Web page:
Considered a natural wonder, the Dead Sea is famous for it’s super saline waters allowing visitors to float effortlessly on it’s surface and the healing power of the mineral rich mud which is used in beauty products all over the world. But there is also a lot more to this amazing site. Here we show you 10 interesting facts that you probably don’t know about the Dead Sea.
The shores of the Dead Sea are deep in the Great Rift Valley – at 423 m below sea level! This is the main reason why it ends up being so salty, it’s only tributary is the River Jordan, flowing down the Jordan Valley, but as the Dead Sea is the lowest point on Earth (and water cannot flow up!) the water then has no where to go. Then due to the heat and eternal sunshine of the area the water evaporates leaving the salt behind.
This valley is just a small section of the Great Rift Valley, the geological fault system of South West Asia and East Africa. It extends approx. 3,000 miles from Northern Syria to central Mozambique. It is still quite an active tectonic zone with regular (but small) earthquakes in the region. It is believed that these earthquakes caused the area to drop below sea level.
The Dead Sea is 50 miles long and 11 miles wide, surrounded by Jordan, Israel and Palestine. The size of it means it is technically a large, land locked lake, but usually gets called a ‘sea’ due to its salty waters.
Through out the ages it has had many names – ‘The Sea of Death’, ‘The Stinking Lake’, Lake Asphalities (see point 8), Also in Arabic ‘Al-Bahr-al-Mayyit’ translates to Dead Sea. The name came from early visitors to the area 100o’s of years ago – they noticed that nothing lived in the waters – there are no fish or plants – hence it was Dead. However, in the last decade scientists have discovered that there is in fact life in the Dead Sea! Microscopic bacteria and fungi have been found!
4. The water is not the saltiest on Earth!
Although it maybe the most famous of the salty lakes – it is in fact only the 3rd saltiest in the world. On average the Dead Sea has a salinity of 33% (compared to the Mediterranean 3.5%!), while Lake Assal in Djibouti has been recorded at 35% and Don Juan Pond in the McMurdo Dry Valley in Antarctica is 44%!
Over 3 million years ago the Jordan Valley and most of Israel and Jordan was repeatedly flooded by the Mediterranean sea. Leaving behind sand and mineral deposits. Over 1000s of years these deposits grew in height creating the land locked lake. After this continued earthquakes caused by the Great Rift Valley (see point 1) resulted in the lake dropping in elevation, resulting it being below seal level.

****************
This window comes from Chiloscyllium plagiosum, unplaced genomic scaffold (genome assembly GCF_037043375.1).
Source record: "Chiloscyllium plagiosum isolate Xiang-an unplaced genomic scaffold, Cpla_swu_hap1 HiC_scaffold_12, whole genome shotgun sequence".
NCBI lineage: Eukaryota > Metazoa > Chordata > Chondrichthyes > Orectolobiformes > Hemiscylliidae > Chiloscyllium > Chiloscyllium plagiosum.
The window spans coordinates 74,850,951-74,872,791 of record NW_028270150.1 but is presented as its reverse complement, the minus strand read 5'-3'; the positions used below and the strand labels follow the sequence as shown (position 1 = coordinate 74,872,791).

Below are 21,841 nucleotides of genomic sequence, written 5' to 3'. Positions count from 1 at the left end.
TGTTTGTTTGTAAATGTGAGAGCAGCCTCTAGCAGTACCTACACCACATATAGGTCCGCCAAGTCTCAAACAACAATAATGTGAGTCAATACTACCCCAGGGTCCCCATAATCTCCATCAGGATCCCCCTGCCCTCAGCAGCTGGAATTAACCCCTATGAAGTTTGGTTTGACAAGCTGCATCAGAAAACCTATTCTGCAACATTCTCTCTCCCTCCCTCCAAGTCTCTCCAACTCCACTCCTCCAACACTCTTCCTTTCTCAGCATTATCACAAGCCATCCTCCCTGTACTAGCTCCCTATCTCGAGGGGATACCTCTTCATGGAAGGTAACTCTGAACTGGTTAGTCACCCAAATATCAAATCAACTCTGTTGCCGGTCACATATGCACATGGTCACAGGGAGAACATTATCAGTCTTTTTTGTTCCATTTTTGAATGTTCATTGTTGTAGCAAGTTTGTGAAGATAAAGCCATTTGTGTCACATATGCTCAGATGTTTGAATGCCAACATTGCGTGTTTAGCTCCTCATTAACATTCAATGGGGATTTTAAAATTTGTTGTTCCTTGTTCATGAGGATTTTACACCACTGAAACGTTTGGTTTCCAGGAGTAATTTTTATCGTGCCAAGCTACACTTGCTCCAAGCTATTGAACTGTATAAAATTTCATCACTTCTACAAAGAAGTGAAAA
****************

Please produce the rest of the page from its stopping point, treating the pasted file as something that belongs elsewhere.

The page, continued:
The Dead Sea has attracted visitors for thousands of years. King Herod was known to visit it regularly, but it was Queen Cleopatra that first ordered health resorts to be built along it’s shore line, and factories to make cosmetic products from the mineral rich mud.
Today the Dead Sea area is a major centre for health research and medical treatments not only because of the mineral content of the mud and water but also UV radiation from the suns rays is reduced, the higher atmospheric pressure at the lower altitudes means the air is enriched with oxygen and there is a very low level of pollen and other allergens, in the same area there are also many thermal hot springs also known for their rejuvenating properties. Many of the hotels along the coastline have their own spas and medical treatment centres offering remedies to many skin problems including psoriasis and eczema plus other conditions such as asthma, arthritis and hypertension.
Everybody knows about the Dead Sea Salts and Mud cosmetic products sold world wide, but did you know that the Dead Sea is also one of the worlds largest producers of potash (potassium chloride) used in fertilisers, as well as many other chemicals such as elemental bromine, caustic soda, magnesium metal, sodium chloride and surprisingly asphalt! From deep seeps, the Dead Sea constantly spits up small pebbles and blocks of bitumen and asphalt. The Egyptians used to import lots of this black substance from the Dead Sea to be used in mummification.
In 1930 its surface was 1,050 km2 and its level was 390 m below sea level, today it has dropped nearly 50 m! The main reason for this is due to an increase in agriculture in the Jordan Valley. The farmers redirect the flow of the Jordan River for irrigation purposes. Also a major factor is the chemical industries that use large evaporation pans to extract its products. http://aboveandbelow.info/10-about-the-dead-sea/In January this year it was estimated that the level of water is dropping by 1 m every year – you can see in the photo on the right the salt rings where the water level has decreased year after year. Scientists believe that if this rate continues, the whole Dead Sea could disappear completely by 2050.
That’s right – you don’t have to be based in the North of Jordan to experience this magnificent place for yourself. It is possible to enjoy it on a day tour from Aqaba. 3 hours drive north along the scenic Dead Sea Highway brings you to the Dead Sea Resorts. Choose between a beach club or a luxury hotel and spa to spend the day relaxing and rejuvenating.